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An Inheritance without a Testament?

  • January 5, 2019
  • By Ben van Noort
An Inheritance without a Testament?

An Inheritance without a Testament?

The Confession of Peter is a well-known story, important for the individual as well as for the Church.

Jesus’ Question
He said to them, “But who do you say that I am?” Simon Peter answered, “You are the Christ, the Son of the living God.”
Matthew 16:15-16  NASB

After his confession, Jesus laid the entire responsibility for the Church on the shoulders of Peter: “I will give you the keys of the kingdom of heaven.” Peter did absolutely not understand at that moment what this meant. At first he would deny knowing Jesus in a moment of great fear. He was not yet the rock, as his name Peter suggested.

What Are the Keys of the Kingdom?

The first key is that Jesus is the Christ, the promised King of Israel.
Remarkably, Peter did not say: You are the Christ, the Son of David. No, as the Messiah of Israel, Jesus reigns in the Kingdom of God.

The second key is that Jesus is also the Son of God. He is God and man on earth, equal with his brethren and sisters as He is their Redeemer.

What about the Church?

Another important word has been used by Jesus in this passage: “Upon this rock I will build My Church; and the gates of Hades will not overpower it.” Jesus builds his Church on the two keys, that He is the Christ, and the Son of the living God. The word for Church is “Ekklesia”, and is mentioned only two times in the Gospels.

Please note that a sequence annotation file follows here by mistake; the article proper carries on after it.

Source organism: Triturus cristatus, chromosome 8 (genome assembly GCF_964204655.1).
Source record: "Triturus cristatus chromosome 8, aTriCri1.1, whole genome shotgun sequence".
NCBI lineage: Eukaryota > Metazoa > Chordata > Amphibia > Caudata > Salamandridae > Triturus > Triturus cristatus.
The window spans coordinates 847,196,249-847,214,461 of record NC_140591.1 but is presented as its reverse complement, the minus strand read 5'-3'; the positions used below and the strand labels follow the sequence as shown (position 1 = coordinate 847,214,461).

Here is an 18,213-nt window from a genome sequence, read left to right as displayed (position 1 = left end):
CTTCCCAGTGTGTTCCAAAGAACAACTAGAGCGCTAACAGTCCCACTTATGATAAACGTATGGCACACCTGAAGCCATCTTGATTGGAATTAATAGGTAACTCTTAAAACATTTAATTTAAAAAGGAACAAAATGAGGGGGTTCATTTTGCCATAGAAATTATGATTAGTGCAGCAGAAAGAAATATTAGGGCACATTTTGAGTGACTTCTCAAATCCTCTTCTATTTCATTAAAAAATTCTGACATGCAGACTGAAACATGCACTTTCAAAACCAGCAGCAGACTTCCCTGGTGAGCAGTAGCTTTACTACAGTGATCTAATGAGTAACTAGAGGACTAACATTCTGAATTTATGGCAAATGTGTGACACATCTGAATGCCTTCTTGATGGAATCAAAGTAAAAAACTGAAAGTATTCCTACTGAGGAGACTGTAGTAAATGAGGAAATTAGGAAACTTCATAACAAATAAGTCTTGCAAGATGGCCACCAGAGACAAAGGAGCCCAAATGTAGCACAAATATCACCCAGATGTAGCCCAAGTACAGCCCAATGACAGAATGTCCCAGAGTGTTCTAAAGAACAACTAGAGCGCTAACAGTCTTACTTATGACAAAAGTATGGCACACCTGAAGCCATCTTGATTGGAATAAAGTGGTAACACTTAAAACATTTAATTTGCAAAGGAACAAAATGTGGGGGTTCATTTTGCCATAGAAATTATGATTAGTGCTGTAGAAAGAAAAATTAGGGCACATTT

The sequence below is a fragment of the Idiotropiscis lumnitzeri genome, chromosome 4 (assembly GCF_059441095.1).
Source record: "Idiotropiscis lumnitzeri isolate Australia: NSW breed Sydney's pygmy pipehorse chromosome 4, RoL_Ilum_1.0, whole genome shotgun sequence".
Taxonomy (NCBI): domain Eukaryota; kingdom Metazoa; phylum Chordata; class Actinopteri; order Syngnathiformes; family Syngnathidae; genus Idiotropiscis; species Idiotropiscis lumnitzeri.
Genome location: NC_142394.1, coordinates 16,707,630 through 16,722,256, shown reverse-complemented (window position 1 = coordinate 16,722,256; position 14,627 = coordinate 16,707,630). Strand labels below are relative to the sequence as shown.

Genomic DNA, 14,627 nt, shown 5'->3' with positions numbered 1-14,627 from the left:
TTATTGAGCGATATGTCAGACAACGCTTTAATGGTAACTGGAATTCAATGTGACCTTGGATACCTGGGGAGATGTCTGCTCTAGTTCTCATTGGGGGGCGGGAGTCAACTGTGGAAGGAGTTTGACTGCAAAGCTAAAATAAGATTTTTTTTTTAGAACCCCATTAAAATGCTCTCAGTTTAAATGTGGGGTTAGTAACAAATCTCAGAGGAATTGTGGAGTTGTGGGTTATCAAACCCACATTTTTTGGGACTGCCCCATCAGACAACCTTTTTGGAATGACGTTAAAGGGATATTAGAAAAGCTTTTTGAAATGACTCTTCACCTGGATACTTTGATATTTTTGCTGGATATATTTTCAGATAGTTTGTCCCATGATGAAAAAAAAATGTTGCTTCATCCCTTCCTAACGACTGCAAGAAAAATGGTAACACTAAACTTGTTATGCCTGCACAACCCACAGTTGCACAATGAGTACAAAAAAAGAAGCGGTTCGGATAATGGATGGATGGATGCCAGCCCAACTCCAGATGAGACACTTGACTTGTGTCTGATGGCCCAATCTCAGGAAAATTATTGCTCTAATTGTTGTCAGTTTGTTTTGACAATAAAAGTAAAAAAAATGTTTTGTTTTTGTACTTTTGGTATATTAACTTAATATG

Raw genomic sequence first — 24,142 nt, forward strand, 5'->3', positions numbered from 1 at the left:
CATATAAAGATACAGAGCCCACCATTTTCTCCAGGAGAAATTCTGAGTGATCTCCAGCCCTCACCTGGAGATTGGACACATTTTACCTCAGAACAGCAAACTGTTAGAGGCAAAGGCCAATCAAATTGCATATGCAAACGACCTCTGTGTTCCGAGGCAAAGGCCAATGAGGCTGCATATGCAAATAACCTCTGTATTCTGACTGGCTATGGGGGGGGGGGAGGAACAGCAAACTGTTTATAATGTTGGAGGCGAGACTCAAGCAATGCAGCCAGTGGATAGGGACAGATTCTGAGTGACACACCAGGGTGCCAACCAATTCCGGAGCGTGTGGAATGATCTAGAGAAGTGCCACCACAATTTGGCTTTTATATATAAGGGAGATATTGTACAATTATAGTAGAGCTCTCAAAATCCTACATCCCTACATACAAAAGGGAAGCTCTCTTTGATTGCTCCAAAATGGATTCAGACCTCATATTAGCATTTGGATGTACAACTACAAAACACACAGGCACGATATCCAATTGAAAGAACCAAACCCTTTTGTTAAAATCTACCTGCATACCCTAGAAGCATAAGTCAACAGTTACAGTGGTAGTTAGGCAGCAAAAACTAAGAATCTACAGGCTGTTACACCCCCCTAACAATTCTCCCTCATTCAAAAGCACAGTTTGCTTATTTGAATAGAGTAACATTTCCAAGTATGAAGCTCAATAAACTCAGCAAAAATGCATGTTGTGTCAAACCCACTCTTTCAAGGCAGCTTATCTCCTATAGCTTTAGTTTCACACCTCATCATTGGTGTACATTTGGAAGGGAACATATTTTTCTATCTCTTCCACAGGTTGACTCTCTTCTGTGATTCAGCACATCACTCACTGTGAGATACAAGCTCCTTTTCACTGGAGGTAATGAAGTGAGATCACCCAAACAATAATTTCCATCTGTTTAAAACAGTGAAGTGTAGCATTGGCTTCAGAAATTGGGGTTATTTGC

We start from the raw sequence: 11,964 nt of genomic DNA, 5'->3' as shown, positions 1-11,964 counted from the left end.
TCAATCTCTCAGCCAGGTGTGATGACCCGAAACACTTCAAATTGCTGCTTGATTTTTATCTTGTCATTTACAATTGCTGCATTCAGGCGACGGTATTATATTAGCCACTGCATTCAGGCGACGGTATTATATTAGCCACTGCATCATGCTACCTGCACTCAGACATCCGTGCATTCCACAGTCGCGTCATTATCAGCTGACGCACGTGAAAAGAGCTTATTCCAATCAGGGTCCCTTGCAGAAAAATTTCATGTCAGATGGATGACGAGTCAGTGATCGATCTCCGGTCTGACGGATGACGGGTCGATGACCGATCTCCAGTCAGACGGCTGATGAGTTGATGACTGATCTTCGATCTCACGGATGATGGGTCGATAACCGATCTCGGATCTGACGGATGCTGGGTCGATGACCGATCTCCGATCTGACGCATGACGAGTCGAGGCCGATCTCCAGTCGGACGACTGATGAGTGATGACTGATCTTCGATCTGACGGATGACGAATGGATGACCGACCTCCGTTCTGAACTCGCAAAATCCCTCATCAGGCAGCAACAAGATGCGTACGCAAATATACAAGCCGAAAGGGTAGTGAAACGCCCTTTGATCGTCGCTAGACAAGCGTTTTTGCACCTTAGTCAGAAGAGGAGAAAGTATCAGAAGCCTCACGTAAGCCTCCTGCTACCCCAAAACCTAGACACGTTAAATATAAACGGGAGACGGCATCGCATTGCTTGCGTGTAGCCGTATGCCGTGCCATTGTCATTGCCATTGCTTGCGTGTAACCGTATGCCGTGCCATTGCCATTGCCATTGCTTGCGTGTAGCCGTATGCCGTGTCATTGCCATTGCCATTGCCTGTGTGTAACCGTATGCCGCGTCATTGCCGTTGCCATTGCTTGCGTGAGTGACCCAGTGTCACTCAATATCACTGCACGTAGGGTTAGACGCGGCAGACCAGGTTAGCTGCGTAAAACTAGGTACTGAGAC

Meaning of ”the Church

We need to understand the meaning of the word Church as it functioned in the time of Jesus and the apostles. An example is the expression “the lawful Assembly” of the city Ephesus, the lawful Ekklesia (Acts 19:39). This shows these assemblies (Ekklesiai) of cities had a written law. So then, what was that written law from the outset in the Church?

A Testament

“For a testament is of force after men are dead: otherwise it is of no strength at all while the testator liveth.” Hebrews 9:17  KJV
The Church was connected with a New Covenant, a “Testament” or “Will”, as most translations give. The Testament of Jesus’s words came into effect after his death, when the first Church came into being with the day of Pentecost. Already in classical times, a Testament was usually a written document about an inheritance.

Jesus Died

Through Jesus’s death, his words and promises became active. They had been written during his life in reports after the events of Jesus, and became the rule for the Church. The Gospels were written very early and not decades later, as is often claimed without any Biblical support. All the local Churches thereafter came in possession of that Testament, the gospels.

A Testament Reckons with the Receivers

The Gospels are inspired and these documents have been written under the power of the Holy Spirit in the presence of the Jesus events (Luke 1:1-2). It is not strange that a testator reckons with the characters of his children. And so we have four gospels.

Jesus’ Testament

Already during the ministry of Jesus there were several groups for which reports had been published: reports for the interested public, teaching reports for dedicated disciples, reports for basic information, and personal diary reports. These came respectively in the Gospels of Matthew, Luke, Mark and John. After Jesus’ departure the apostles simply presented what they already possessed, and what they held as representative of Jesus. The four gospels, that is Jesus’ Testament. And as said this Will became active shortly after his death as a real testament (and not 40-50 years later after an oral tradition without any Biblical evidence).

By Ben van Noort, January 5, 2019